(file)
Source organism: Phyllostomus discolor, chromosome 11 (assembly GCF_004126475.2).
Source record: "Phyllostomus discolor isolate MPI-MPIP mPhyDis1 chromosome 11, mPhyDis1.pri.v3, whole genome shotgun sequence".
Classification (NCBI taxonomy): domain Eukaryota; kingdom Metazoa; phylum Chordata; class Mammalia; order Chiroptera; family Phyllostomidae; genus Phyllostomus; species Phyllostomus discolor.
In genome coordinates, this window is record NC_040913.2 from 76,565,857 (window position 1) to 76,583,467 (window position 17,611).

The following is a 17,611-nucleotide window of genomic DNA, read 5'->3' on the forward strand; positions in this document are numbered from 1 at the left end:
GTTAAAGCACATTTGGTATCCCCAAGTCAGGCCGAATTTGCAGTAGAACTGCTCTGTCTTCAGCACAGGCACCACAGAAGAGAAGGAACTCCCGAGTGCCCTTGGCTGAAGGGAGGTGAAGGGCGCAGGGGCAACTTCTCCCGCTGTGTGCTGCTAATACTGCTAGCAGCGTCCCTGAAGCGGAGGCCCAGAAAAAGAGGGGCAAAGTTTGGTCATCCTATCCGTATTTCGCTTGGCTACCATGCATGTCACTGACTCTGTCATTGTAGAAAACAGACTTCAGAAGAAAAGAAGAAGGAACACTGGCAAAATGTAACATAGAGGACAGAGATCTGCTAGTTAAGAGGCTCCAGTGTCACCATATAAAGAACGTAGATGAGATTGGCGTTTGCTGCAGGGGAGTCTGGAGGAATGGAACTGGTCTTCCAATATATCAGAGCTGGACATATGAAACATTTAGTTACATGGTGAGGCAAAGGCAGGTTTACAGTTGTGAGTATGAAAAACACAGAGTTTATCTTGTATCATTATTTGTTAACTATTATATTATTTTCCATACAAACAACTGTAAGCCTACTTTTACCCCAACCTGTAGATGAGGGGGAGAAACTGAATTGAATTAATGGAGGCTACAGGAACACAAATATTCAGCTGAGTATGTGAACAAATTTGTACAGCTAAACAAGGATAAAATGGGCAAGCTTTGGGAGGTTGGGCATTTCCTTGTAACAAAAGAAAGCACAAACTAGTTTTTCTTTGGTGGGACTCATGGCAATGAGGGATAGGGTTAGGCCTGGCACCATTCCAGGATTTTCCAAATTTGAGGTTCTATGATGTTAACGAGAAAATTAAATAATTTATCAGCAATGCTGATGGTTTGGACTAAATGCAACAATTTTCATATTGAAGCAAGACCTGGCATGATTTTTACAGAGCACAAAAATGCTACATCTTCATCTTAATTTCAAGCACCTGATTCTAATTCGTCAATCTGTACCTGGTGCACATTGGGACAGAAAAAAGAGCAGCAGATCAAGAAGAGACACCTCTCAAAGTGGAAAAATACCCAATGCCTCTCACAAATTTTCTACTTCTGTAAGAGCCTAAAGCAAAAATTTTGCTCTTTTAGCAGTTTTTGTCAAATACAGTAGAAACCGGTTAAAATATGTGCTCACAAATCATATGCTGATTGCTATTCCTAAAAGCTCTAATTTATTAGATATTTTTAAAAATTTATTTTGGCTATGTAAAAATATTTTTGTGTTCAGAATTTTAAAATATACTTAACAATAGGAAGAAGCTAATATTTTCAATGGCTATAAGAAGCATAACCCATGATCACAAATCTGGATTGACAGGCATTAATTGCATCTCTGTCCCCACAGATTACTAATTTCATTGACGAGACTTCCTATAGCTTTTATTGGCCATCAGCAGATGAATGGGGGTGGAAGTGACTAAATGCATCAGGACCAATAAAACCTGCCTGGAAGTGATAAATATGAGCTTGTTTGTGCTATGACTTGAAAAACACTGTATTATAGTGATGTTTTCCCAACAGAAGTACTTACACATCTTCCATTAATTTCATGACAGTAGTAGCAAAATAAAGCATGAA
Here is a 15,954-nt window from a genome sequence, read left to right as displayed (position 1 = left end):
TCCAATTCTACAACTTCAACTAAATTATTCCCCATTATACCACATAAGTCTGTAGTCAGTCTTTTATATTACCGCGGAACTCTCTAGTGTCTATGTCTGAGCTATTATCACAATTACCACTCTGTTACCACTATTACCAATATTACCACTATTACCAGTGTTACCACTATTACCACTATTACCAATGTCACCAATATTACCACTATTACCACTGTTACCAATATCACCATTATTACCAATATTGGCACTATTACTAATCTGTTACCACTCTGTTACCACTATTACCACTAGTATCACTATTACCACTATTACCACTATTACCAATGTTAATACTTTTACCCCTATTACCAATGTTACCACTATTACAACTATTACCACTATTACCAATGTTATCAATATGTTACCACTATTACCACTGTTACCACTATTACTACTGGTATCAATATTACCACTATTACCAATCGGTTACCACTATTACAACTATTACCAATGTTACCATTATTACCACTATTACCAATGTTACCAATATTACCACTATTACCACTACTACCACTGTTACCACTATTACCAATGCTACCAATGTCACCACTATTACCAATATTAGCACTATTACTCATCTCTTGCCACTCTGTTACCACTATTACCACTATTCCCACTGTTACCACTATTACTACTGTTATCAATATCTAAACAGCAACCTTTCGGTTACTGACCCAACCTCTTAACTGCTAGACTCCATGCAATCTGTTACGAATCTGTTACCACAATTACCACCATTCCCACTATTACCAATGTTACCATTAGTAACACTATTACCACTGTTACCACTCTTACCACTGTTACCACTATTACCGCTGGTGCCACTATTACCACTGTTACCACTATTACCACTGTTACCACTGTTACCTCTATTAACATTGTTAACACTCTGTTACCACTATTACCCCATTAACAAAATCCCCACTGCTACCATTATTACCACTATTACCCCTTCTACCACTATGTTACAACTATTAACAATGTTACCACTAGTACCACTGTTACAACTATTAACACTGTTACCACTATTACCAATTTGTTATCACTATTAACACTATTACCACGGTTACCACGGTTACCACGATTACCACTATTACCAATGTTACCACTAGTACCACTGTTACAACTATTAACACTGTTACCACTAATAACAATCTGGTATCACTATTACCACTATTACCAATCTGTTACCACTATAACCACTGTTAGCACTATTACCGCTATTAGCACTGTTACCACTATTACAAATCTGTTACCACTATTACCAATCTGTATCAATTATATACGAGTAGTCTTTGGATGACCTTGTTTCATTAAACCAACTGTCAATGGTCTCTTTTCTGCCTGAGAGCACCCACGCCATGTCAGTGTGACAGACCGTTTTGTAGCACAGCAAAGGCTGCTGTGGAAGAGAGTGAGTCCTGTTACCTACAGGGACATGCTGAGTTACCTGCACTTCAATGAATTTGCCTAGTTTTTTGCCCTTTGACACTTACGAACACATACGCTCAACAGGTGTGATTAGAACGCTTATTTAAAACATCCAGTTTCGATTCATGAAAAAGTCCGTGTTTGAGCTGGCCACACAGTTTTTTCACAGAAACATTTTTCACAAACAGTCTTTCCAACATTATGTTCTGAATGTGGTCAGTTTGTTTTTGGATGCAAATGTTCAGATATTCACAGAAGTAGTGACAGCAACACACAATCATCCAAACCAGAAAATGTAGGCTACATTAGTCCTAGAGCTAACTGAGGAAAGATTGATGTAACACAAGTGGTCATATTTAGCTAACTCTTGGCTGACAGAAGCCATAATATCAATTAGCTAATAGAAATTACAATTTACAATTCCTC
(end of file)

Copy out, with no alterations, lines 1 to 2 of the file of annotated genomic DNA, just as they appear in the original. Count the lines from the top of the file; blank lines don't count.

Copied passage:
Source organism: Phyllostomus discolor, chromosome 11 (assembly GCF_004126475.2).
Source record: "Phyllostomus discolor isolate MPI-MPIP mPhyDis1 chromosome 11, mPhyDis1.pri.v3, whole genome shotgun sequence".